From Longman Dictionary of Contemporary Englishldoce_166_diceice1 /aɪs/ ●●● S2 W3 noun 1 [uncountable]DNLIQUID water that has frozen into a solid state → icy Would you like some ice in your drink? Her hands were as cold as ice. The city spent $7 million to remove snow and ice from the roads.2 → keep/put something on ice3 → be (skating) on thin ice4 → the ice5 [countable] a) DFFa frozen sweet food made with fruit juice SYN sorbet b) especially British English old-fashionedDFF an ice cream6 [uncountable] American EnglishDCJ diamonds → black ice, dry ice, → break the ice, → cut no ice, break1(29), cut1(39)COLLOCATIONSadjectivesthickThick ice was preventing the ship from moving.thinThe ice is too thin to skate on.black ice (=a layer of thin ice on a road that is very difficult to see)Black ice on the roads is making driving conditions very dangerous.crushed ice (=broken into small pieces, for example to add to a drink)Serve the cocktail with crushed ice.polar iceGlobal warming directly causes the melting of polar ice.verbsbe covered in iceOur driveway was covered in ice.ice meltsThe ice in my glass had begun to melt.ice formsIce was forming on the surface of the lake.ice cracksWe could feel the ice cracking beneath our feet.scrape the ice off somethingI scraped the ice off the car windscreen.ice + NOUNan ice cube (=a small square piece of ice that you add to a drink)She put a couple of ice cubes in her glass.ice crystals (=very small pieces of ice that form naturally)Ice crystals fall from the sky as snowflakes.phrasesa block of iceThe fish were packed in blocks of ice, ready for transportation.a lump of ice (=a large piece of ice)Huge lumps of ice break off from the glaciers and float in the sea.a sheet of iceA thin sheet of ice had formed over the surface of the pond. a slab of ice (=a thick flat piece of ice)Huge slabs of ice drifted down the frozen river.THESAURUSice water that has frozen into a solid stateice cubes in her Cokethe ice on the lakefrost a thin coating of white powder-like ice that forms on the ground and plants, or the weather conditions in which this powder appearsThere was frost on the ground.Even in May we can sometimes get a late frost.black ice an area of ice that is very difficult to see on a roadDriving conditions are dangerous, with black ice in many areas.icicle a long thin pointed piece of ice that hangs from a roof or other surfaceThere were icicles hanging down from the side of the house.hailstones frozen balls of ice which fall like rain from the skyHailstones as big as marbles flattened the crops.glacier a large mass of ice which moves slowly down a mountain valleyThe high mountain glaciers of South America and Asia are melting at an alarming rate. the Kangshung glaciericeberg a very large mass of ice floating in the sea, most of which is under the surface of the waterThe ship sank after hitting an iceberg in the North Atlantic.ice cap an area of thick ice that permanently covers the North and South PolesWe all know that the polar ice caps are melting because of global warming.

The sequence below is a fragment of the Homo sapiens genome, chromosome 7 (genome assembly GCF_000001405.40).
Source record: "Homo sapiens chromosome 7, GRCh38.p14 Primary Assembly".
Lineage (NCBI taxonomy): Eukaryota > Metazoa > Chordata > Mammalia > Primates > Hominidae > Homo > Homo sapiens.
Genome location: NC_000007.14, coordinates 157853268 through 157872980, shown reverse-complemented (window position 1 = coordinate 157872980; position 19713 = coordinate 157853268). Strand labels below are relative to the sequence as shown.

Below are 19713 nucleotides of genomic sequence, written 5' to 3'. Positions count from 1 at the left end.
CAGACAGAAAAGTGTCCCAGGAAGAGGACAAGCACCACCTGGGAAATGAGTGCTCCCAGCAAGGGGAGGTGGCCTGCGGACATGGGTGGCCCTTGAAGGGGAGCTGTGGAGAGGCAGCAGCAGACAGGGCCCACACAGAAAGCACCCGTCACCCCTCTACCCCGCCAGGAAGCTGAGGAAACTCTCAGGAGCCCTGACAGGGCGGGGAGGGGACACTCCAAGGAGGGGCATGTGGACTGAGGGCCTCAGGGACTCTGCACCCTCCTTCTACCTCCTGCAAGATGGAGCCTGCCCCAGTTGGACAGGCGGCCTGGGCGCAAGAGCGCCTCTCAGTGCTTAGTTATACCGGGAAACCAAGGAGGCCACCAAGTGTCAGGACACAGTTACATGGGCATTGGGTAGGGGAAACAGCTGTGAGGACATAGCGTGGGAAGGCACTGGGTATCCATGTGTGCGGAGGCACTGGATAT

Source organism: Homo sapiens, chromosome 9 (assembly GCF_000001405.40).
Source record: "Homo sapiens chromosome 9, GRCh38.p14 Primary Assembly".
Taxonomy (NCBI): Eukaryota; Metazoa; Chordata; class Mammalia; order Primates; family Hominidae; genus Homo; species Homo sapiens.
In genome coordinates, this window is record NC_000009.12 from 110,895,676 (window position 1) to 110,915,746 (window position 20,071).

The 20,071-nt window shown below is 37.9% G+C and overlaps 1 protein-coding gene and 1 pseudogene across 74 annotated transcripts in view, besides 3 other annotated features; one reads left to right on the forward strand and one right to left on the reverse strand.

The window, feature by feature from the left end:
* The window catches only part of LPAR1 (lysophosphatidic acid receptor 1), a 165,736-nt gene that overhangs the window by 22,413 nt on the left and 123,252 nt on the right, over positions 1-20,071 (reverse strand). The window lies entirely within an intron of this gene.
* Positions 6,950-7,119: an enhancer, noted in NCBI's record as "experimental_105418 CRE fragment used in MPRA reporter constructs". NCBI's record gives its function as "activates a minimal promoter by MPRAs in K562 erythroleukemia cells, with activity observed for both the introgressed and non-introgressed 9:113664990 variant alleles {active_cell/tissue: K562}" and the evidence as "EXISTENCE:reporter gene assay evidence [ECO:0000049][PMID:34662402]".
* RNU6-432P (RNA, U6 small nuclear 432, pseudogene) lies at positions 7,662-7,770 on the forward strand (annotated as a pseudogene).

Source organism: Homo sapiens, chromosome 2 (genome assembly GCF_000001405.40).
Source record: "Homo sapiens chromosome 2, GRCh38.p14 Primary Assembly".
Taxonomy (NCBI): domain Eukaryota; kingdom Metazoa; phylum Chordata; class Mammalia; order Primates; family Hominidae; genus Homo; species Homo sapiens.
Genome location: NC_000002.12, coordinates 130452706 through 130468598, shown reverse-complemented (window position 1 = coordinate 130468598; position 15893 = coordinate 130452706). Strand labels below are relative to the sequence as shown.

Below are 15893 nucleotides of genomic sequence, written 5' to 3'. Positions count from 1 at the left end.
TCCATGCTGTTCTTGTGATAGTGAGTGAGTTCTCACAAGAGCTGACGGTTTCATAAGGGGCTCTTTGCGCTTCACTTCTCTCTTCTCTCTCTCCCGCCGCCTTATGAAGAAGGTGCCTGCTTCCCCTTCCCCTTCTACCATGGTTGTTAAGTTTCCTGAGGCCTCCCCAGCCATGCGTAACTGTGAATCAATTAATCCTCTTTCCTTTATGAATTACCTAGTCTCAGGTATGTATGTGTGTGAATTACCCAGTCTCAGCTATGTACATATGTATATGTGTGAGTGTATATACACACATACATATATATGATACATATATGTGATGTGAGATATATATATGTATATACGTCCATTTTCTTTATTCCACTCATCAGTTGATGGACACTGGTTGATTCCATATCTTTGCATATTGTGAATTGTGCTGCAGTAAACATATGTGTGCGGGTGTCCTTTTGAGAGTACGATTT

Examples from the Corpusice• There was hardly any ice in my Coke.• This was worse, with impossible moves on gritty walls and creaks and trickles from the cliffs of ice.• The icebox was packed with beer and he'd prepared a lobster salad that he'd left on ice.• Lenses of rather pure ice are conceivable, but more likely is a permafrost containing 10 percent to 30 percent ice.• Drive carefully - there's ice on the road.• He began hacking at the ice on the gauges and the air intakes.• The ground is frozen, thin ice covers the puddles between the furrows of the empty gray field.iceice2 verb [transitive] especially British English DFCto cover a cake with icing (=a mixture made of liquid and very fine sugar) SYN frost American English → icing → ice something ↔ down → ice over/up→ See Verb table
Examples from the Corpusice• Kemp iced the game in the final five seconds by scoring two free throws.• Rookie Mike Miller iced the victory with two more free throws with 15 seconds to play.Origin ice1 Old English is